tapioca pearls cancer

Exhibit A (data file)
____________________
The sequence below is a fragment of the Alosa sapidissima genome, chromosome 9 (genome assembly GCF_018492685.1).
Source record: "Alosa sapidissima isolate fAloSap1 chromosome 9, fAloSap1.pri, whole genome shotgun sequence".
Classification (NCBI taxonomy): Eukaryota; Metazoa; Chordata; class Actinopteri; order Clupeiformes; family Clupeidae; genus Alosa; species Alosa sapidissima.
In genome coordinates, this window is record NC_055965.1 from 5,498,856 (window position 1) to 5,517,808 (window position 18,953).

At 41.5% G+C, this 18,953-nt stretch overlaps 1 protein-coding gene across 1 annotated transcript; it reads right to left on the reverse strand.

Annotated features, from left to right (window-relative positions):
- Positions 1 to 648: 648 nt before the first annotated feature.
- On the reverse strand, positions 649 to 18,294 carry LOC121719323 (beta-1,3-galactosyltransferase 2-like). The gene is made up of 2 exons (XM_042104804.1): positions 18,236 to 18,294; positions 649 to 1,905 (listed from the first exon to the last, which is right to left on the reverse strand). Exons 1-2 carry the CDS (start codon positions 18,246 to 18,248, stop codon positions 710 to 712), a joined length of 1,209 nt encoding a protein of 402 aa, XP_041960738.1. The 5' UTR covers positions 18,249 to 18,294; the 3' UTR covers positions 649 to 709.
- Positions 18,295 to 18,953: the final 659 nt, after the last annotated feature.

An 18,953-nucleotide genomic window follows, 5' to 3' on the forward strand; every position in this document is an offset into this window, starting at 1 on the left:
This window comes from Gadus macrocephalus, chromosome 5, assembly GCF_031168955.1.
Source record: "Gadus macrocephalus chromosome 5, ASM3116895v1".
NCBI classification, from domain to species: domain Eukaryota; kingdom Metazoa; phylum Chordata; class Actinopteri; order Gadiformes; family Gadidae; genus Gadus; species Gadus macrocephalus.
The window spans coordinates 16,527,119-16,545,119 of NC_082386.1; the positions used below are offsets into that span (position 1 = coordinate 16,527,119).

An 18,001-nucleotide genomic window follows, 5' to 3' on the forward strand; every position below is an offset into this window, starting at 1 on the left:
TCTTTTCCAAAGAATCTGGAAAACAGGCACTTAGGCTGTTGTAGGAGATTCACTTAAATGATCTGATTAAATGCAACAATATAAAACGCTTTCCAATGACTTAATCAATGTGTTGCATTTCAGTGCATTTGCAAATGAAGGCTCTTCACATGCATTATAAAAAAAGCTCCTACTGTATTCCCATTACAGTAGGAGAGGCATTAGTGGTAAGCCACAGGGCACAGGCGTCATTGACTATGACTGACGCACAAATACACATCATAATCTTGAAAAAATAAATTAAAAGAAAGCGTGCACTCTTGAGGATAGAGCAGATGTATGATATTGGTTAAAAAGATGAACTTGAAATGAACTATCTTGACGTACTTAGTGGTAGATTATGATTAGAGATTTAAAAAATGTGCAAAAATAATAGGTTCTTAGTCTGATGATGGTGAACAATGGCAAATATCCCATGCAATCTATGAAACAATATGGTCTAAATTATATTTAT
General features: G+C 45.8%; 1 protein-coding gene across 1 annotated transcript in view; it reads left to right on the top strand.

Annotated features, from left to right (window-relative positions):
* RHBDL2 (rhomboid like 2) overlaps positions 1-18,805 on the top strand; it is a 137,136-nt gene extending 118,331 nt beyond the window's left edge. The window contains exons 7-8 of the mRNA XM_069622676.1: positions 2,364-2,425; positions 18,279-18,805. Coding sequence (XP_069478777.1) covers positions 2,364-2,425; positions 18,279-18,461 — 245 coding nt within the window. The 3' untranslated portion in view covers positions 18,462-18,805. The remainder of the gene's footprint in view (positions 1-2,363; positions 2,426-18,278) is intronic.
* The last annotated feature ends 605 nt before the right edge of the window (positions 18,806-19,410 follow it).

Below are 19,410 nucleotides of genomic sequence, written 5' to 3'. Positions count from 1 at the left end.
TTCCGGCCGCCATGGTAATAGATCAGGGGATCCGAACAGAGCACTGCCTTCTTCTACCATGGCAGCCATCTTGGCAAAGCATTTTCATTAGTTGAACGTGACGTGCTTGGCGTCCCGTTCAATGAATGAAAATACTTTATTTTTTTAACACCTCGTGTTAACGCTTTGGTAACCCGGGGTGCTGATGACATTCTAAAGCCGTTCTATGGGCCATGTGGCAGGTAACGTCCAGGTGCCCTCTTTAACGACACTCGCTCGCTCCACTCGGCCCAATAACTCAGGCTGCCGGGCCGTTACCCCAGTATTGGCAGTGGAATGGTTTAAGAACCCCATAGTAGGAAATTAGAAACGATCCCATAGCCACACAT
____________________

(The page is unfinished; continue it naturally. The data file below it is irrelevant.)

The organochlorine molecules may enter cancer cells and trigger these to further proliferate, increasing cancer risk. Meanwhile, the institute says no bubble tea-related accidents have yet been reported. Unfortunately, the sample size was very small and the details of their analysis have not been made available. Required fields are marked *. Most uncooked tapioca pearls come in packages that will last for however long it says on the expiration date on the package. The girl claimed that she drank only one bubble tea five days earlier, but her doctors said she would have needed to consume much more than that to have those symptoms. The popular tapioca pearl drink has sent Southern California into a boba frenzy — what’s actually in it? In 2011, a scandal broke outin Taiwan when traces of DEHP were found in drinks and other food products. Boba milk tea, also known as pearl milk tea or bubble milk tea, is a cold, sugary drink that usually contains little black balls of starch called tapioca. In a statement to Focus Taiwan, Feng Jun-Ian, a FDA official, added that the samples used in the German study are uncommon in Taiwan and because the German media “did not specify the instruments and methods used in the test or the amounts of carcinogenic substances found” and “only snippets of information from private organizations and a university lab were cited,”  the authenticity of the results remain unclear. But again, you would have to be drinking a lot of bubble tea for it to affect your bowels. But, keep in mind that association does not mean cause. As for me, I still buy (and enjoy) the drink—but only in moderation. The best answer is no, but the real answer may be both yes and no. They discovered that this sample contained carcinogenic chemicals, or PCBs, which are known to lead to cancer. Terms of Service, © 2020 Remedy Health Media, LLC All rights reserved, faculty at the UC Berkeley School of Public Health. In addition, the German report was not published in a peer-reviewed journal, so the study itself was not evaluated by other scientific experts to ensure its accuracy. So how did these PCBs get into our beloved tapioca pearls? This “study” simply does not warrant the kind of fear it has generated. The association of tapioca and cancer stems from a recent medical report published in the journal Environmental Health Perspectives, which discusses the relationship between levels of organochlorines in the activity of cancer cells. As of July 2013, no further problems have been reported about food products imported from Taiwan. These organic molecules were also identified in individuals with greater body fat. “Both acetophenone and styrene are aromatic compounds (PCBs are also aromatic), but being an aromatic compound is not, in and of itself, a reason for toxicological concern,” he said. Tapioca milk tea is the latest drink trend to hit Southern California, but a few alleged health concerns have had boba-lovers worried. According to Asia One, the story began when a 14-year-old girl from China told her parents she had been constipated for five days, wasn't able to eat, and had serious stomach pain. This seems biased. A CT scan revealed about 100 "unusual spherical shadows" in the girl's abdomen. Copyright© 2020 BelMarraHealth. It may be also possible that the mass production of tapioca pearls for a bigger consuming public has pushed manufacturers to use organochlorines in their production, unaware that this may not be helpful to avoid cancer. These little balls of starch, extracted from cassava plants, have a chewy texture and they taste sweet, but not overwhelming so.

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